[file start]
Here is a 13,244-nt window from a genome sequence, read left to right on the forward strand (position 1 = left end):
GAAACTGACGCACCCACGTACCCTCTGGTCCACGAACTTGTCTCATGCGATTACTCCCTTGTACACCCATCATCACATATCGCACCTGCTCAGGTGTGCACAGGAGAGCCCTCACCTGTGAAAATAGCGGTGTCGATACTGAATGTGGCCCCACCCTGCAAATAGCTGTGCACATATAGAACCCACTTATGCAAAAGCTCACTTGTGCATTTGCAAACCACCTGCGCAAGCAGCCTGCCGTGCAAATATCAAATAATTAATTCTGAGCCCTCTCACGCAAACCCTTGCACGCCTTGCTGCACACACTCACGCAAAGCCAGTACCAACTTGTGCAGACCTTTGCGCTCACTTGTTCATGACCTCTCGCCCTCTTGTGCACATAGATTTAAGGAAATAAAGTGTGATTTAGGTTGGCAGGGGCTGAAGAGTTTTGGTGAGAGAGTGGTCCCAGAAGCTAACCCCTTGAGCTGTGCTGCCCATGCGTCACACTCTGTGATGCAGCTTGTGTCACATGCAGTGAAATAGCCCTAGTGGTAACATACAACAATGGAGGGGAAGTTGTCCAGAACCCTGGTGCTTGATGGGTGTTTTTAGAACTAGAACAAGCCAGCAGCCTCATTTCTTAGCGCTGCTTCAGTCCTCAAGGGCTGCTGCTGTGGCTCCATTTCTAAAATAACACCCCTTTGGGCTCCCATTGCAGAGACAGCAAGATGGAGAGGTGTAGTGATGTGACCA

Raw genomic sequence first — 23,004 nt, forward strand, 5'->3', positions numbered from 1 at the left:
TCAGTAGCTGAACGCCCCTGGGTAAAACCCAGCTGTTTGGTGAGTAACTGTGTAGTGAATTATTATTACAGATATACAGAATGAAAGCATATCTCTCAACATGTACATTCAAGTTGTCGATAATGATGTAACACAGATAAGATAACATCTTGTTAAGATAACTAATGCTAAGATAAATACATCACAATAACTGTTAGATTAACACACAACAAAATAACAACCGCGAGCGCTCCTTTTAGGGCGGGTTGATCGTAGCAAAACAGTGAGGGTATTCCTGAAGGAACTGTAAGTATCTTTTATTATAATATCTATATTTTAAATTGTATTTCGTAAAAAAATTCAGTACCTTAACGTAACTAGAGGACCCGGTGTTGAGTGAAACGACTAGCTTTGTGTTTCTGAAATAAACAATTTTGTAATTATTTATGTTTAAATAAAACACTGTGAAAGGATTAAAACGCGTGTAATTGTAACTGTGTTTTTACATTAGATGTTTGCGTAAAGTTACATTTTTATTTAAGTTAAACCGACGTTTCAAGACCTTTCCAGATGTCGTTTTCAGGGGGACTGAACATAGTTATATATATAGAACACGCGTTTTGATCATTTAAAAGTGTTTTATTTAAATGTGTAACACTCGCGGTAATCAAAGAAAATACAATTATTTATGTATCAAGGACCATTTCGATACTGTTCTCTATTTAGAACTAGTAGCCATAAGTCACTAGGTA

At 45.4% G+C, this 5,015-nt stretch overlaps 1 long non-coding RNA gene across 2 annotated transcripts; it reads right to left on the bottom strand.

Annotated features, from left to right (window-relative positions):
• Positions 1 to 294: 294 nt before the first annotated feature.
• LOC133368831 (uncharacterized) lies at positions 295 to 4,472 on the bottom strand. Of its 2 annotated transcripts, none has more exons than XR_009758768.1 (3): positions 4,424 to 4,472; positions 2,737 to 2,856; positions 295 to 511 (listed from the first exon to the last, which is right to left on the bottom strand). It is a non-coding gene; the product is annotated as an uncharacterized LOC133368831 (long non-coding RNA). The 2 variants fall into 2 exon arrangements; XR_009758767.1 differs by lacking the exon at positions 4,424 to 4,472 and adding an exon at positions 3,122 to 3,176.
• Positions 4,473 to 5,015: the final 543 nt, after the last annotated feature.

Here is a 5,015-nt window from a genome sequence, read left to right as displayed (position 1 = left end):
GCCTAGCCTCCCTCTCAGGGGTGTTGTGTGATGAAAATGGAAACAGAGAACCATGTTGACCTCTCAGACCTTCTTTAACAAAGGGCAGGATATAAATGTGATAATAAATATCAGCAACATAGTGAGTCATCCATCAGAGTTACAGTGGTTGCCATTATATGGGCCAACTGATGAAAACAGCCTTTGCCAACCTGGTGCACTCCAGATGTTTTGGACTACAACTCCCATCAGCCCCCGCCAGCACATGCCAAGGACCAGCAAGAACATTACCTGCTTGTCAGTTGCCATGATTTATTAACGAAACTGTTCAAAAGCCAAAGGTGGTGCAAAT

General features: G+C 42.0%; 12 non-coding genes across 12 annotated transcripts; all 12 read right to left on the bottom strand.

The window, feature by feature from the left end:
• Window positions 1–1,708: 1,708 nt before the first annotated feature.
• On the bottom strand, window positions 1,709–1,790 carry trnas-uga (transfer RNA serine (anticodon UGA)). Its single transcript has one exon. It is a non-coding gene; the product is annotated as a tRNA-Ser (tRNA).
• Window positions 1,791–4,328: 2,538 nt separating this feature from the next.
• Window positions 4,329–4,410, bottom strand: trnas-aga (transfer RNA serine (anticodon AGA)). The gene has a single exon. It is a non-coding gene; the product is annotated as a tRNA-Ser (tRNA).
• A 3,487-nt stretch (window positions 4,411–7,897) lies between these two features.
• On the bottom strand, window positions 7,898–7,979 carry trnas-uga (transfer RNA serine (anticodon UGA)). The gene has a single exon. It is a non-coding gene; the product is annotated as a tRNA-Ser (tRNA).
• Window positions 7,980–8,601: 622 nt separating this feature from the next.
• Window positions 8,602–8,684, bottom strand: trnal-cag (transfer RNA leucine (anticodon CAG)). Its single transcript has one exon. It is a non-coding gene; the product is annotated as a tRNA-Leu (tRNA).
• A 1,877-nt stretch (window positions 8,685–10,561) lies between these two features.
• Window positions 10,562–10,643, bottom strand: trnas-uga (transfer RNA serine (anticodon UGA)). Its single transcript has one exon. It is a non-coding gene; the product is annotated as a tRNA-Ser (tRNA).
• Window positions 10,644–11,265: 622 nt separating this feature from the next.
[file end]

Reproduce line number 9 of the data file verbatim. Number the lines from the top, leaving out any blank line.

• Positions 4,473 to 5,015: the final 543 nt, after the last annotated feature.